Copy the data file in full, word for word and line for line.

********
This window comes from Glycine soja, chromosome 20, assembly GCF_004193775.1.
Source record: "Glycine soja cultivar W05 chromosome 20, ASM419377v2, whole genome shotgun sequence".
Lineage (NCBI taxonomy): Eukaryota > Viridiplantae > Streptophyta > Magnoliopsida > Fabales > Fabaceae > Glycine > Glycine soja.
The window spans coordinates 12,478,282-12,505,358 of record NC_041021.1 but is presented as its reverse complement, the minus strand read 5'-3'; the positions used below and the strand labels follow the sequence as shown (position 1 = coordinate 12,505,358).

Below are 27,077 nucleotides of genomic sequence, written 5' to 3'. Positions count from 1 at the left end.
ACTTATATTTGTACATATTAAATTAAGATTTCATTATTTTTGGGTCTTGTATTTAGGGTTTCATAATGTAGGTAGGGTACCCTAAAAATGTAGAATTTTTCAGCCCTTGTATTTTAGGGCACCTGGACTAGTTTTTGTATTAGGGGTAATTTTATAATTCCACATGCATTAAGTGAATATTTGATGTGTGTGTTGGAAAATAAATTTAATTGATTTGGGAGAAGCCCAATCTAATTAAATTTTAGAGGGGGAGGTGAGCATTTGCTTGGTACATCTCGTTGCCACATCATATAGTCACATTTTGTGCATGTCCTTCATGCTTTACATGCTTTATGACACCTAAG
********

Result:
This window comes from Glycine soja, chromosome 20, assembly GCF_004193775.1.
Source record: "Glycine soja cultivar W05 chromosome 20, ASM419377v2, whole genome shotgun sequence".
Lineage (NCBI taxonomy): Eukaryota > Viridiplantae > Streptophyta > Magnoliopsida > Fabales > Fabaceae > Glycine > Glycine soja.
The window spans coordinates 12,478,282-12,505,358 of record NC_041021.1 but is presented as its reverse complement, the minus strand read 5'-3'; the positions used below and the strand labels follow the sequence as shown (position 1 = coordinate 12,505,358).

Below are 27,077 nucleotides of genomic sequence, written 5' to 3'. Positions count from 1 at the left end.
ACTTATATTTGTACATATTAAATTAAGATTTCATTATTTTTGGGTCTTGTATTTAGGGTTTCATAATGTAGGTAGGGTACCCTAAAAATGTAGAATTTTTCAGCCCTTGTATTTTAGGGCACCTGGACTAGTTTTTGTATTAGGGGTAATTTTATAATTCCACATGCATTAAGTGAATATTTGATGTGTGTGTTGGAAAATAAATTTAATTGATTTGGGAGAAGCCCAATCTAATTAAATTTTAGAGGGGGAGGTGAGCATTTGCTTGGTACATCTCGTTGCCACATCATATAGTCACATTTTGTGCATGTCCTTCATGCTTTACATGCTTTATGACACCTAAG